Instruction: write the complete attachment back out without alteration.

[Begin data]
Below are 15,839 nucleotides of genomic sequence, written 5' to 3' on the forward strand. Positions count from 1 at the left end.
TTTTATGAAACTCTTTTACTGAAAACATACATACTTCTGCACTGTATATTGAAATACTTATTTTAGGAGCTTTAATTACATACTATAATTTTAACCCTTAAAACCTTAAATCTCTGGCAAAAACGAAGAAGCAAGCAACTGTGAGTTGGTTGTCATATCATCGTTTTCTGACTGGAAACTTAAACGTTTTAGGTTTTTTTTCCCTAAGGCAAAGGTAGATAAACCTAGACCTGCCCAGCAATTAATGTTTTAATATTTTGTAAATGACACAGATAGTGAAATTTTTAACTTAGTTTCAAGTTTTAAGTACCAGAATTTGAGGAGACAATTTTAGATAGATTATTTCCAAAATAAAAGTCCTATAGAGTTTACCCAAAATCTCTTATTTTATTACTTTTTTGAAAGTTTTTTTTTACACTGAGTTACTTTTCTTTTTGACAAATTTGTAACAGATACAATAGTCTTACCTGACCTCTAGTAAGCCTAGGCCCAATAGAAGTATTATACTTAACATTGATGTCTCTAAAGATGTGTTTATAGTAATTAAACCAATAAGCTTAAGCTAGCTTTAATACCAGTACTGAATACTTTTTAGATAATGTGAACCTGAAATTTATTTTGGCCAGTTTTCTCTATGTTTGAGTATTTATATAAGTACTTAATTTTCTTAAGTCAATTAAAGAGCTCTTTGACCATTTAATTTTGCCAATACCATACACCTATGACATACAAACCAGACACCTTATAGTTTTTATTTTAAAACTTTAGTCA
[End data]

Below are 15,839 nucleotides of genomic sequence, written 5' to 3' on the forward strand. Positions count from 1 at the left end.
TTTTATGAAACTCTTTTACTGAAAACATACATACTTCTGCACTGTATATTGAAATACTTATTTTAGGAGCTTTAATTACATACTATAATTTTAACCCTTAAAACCTTAAATCTCTGGCAAAAACGAAGAAGCAAGCAACTGTGAGTTGGTTGTCATATCATCGTTTTCTGACTGGAAACTTAAACGTTTTAGGTTTTTTTTCCCTAAGGCAAAGGTAGATAAACCTAGACCTGCCCAGCAATTAATGTTTTAATATTTTGTAAATGACACAGATAGTGAAATTTTTAACTTAGTTTCAAGTTTTAAGTACCAGAATTTGAGGAGACAATTTTAGATAGATTATTTCCAAAATAAAAGTCCTATAGAGTTTACCCAAAATCTCTTATTTTATTACTTTTTTGAAAGTTTTTTTTTACACTGAGTTACTTTTCTTTTTGACAAATTTGTAACAGATACAATAGTCTTACCTGACCTCTAGTAAGCCTAGGCCCAATAGAAGTATTATACTTAACATTGATGTCTCTAAAGATGTGTTTATAGTAATTAAACCAATAAGCTTAAGCTAGCTTTAATACCAGTACTGAATACTTTTTAGATAATGTGAACCTGAAATTTATTTTGGCCAGTTTTCTCTATGTTTGAGTATTTATATAAGTACTTAATTTTCTTAAGTCAATTAAAGAGCTCTTTGACCATTTAATTTTGCCAATACCATACACCTATGACATACAAACCAGACACCTTATAGTTTTTATTTTAAAACTTTAGTCA